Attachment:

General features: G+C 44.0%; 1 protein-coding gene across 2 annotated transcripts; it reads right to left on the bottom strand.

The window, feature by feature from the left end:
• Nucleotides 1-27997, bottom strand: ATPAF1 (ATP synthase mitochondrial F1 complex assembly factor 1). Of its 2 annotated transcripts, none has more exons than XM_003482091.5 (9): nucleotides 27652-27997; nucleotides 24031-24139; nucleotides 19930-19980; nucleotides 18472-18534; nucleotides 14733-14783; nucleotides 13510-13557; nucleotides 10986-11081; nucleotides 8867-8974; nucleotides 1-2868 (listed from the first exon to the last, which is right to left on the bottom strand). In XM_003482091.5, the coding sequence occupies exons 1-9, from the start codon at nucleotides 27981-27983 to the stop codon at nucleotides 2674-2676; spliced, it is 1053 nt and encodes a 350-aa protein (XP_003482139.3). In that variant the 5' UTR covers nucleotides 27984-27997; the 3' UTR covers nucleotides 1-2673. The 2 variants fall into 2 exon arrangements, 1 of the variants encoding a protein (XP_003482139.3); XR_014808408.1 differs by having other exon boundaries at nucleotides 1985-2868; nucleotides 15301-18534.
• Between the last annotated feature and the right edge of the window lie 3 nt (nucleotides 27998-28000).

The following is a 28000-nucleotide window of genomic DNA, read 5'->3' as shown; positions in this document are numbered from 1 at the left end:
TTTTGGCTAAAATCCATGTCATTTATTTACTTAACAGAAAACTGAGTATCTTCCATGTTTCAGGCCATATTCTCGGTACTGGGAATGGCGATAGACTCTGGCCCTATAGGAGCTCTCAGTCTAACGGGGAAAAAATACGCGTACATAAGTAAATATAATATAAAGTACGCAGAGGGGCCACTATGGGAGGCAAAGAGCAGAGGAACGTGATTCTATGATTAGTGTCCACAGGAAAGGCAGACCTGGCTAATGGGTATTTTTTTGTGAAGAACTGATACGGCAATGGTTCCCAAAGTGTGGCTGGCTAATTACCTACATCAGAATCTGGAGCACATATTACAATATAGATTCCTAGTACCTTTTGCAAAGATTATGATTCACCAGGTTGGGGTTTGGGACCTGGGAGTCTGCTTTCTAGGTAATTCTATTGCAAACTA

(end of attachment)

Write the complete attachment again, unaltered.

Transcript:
General features: G+C 44.0%; 1 protein-coding gene across 2 annotated transcripts; it reads right to left on the bottom strand.

The window, feature by feature from the left end:
• Nucleotides 1-27997, bottom strand: ATPAF1 (ATP synthase mitochondrial F1 complex assembly factor 1). Of its 2 annotated transcripts, none has more exons than XM_003482091.5 (9): nucleotides 27652-27997; nucleotides 24031-24139; nucleotides 19930-19980; nucleotides 18472-18534; nucleotides 14733-14783; nucleotides 13510-13557; nucleotides 10986-11081; nucleotides 8867-8974; nucleotides 1-2868 (listed from the first exon to the last, which is right to left on the bottom strand). In XM_003482091.5, the coding sequence occupies exons 1-9, from the start codon at nucleotides 27981-27983 to the stop codon at nucleotides 2674-2676; spliced, it is 1053 nt and encodes a 350-aa protein (XP_003482139.3). In that variant the 5' UTR covers nucleotides 27984-27997; the 3' UTR covers nucleotides 1-2673. The 2 variants fall into 2 exon arrangements, 1 of the variants encoding a protein (XP_003482139.3); XR_014808408.1 differs by having other exon boundaries at nucleotides 1985-2868; nucleotides 15301-18534.
• Between the last annotated feature and the right edge of the window lie 3 nt (nucleotides 27998-28000).

The following is a 28000-nucleotide window of genomic DNA, read 5'->3' as shown; positions in this document are numbered from 1 at the left end:
TTTTGGCTAAAATCCATGTCATTTATTTACTTAACAGAAAACTGAGTATCTTCCATGTTTCAGGCCATATTCTCGGTACTGGGAATGGCGATAGACTCTGGCCCTATAGGAGCTCTCAGTCTAACGGGGAAAAAATACGCGTACATAAGTAAATATAATATAAAGTACGCAGAGGGGCCACTATGGGAGGCAAAGAGCAGAGGAACGTGATTCTATGATTAGTGTCCACAGGAAAGGCAGACCTGGCTAATGGGTATTTTTTTGTGAAGAACTGATACGGCAATGGTTCCCAAAGTGTGGCTGGCTAATTACCTACATCAGAATCTGGAGCACATATTACAATATAGATTCCTAGTACCTTTTGCAAAGATTATGATTCACCAGGTTGGGGTTTGGGACCTGGGAGTCTGCTTTCTAGGTAATTCTATTGCAAACTA